Ruxton, C.H.S. and Reed, Stephen C. and Simpson, K. and Millington, J. (2004) The health benefits of omega-3 polyunsaturated fatty acids: a review of the evidence. Journal of Human Nutrition and Dietetics, 17 (5). pp. 449-459. ISSN 0952-3871Full text not available from this repository.
The UK dietary guidelines for cardiovascular disease acknowledge the importance of long-chain omega-3 polyunsaturated fatty acids (PUFA) – a component of fish oils – in reducing heart disease risk. At the time, it was recommended that the average n-3 PUFA intake should be increased from 0.1 to 0.2 g day?1. However, since the publication of these guidelines, a plethora of evidence relating to the beneficial effects of n-3 PUFAs, in areas other than heart disease, has emerged. The majority of intervention studies, which found associations between various conditions and the intake of fish oils or their derivatives, used n-3 intakes well above the 0.2 g day?1 recommended by Committee on Medical Aspects of Food Policy (COMA). Furthermore, in 2004, the Food Standards Agency changed its advice on oil-rich fish creating a discrepancy between the levels of n-3 PUFA implied by the new advice and the 1994 COMA guideline. This review will examine published evidence from observational and intervention studies relating to the health effects of n-3 PUFAs, and discuss whether the current UK recommendation for long-chain n-3 PUFA needs to be revisited.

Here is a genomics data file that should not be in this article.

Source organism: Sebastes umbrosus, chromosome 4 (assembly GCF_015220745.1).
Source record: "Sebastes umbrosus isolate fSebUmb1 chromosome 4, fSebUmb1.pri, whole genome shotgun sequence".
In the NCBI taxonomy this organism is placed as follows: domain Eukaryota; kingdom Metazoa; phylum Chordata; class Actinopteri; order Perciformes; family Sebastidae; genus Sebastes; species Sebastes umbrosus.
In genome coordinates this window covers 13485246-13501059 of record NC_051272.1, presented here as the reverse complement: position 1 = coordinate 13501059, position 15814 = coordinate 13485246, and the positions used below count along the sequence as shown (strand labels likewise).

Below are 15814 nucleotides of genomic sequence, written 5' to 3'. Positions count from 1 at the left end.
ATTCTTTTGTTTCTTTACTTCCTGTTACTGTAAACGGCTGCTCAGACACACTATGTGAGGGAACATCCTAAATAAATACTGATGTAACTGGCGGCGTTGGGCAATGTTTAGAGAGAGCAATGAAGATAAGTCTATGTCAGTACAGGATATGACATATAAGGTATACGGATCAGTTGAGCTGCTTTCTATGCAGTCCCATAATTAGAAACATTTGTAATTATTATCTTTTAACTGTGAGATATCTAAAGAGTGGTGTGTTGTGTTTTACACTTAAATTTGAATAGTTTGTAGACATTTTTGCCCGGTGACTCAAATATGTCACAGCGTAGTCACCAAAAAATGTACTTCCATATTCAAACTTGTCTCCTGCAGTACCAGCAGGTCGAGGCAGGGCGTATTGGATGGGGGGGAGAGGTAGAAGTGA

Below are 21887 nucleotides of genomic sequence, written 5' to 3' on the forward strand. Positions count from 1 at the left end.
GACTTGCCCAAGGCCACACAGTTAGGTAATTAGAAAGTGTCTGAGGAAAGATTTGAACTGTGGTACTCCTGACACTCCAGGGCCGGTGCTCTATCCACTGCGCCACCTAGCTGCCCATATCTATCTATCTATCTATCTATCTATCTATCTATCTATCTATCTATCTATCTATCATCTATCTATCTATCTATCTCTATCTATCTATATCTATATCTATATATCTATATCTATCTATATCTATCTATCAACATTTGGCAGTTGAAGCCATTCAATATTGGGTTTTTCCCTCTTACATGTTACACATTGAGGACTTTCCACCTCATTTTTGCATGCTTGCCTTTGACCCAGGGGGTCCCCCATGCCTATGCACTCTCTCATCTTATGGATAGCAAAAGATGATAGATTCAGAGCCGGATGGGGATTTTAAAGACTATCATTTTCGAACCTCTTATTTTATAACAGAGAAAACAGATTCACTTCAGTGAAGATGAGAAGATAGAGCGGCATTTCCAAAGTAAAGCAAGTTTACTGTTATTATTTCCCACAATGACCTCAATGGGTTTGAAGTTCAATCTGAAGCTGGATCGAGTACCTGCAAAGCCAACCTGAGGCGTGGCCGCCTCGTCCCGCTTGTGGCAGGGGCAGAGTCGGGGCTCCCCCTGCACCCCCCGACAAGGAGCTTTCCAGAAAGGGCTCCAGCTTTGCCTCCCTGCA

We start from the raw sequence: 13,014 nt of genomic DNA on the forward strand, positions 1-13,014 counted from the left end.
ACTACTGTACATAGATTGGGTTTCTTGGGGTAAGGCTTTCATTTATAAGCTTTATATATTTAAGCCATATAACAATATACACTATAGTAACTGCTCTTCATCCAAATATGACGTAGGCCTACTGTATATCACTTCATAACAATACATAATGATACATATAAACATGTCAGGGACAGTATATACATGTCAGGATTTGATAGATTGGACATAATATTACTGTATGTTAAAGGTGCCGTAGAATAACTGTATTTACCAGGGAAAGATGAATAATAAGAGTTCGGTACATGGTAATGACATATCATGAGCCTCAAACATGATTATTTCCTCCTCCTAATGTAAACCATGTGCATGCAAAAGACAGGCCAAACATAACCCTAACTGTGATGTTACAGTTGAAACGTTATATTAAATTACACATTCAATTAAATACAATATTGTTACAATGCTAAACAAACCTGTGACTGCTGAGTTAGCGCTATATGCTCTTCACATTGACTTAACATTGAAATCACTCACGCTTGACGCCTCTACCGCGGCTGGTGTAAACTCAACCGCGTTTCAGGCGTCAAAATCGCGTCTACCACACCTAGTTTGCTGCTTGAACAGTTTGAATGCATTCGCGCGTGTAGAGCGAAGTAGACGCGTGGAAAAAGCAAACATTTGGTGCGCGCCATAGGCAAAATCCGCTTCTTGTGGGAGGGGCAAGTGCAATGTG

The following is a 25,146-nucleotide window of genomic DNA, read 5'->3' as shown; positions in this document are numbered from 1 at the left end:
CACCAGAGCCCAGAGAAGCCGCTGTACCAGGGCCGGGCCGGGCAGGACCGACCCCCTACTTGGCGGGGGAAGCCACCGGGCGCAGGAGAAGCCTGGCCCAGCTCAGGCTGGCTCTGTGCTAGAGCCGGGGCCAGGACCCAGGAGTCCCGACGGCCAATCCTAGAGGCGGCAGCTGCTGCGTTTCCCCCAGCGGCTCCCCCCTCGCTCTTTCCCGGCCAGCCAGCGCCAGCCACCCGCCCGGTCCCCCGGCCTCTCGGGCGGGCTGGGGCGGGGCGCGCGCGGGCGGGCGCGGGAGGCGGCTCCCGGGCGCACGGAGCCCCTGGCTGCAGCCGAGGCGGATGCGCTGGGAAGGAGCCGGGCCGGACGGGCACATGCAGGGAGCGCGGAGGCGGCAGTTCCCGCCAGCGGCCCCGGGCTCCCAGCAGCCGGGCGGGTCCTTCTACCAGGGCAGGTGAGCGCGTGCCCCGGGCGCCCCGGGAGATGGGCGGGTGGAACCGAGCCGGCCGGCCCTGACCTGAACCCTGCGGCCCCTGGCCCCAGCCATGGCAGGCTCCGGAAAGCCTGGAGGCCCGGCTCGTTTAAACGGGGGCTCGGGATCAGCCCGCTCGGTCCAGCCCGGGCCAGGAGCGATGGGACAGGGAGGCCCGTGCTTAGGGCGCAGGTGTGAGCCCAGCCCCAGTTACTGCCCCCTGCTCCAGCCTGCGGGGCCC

|Additional Information:||Online ISSN 1365-277X|
|Subjects:||University of Westminster > Science and Technology > Life Sciences, School of (No longer in use)|
|Depositing User:||Users 4 not found.|
|Date Deposited:||01 Dec 2005|
|Last Modified:||12 Oct 2009 15:56|
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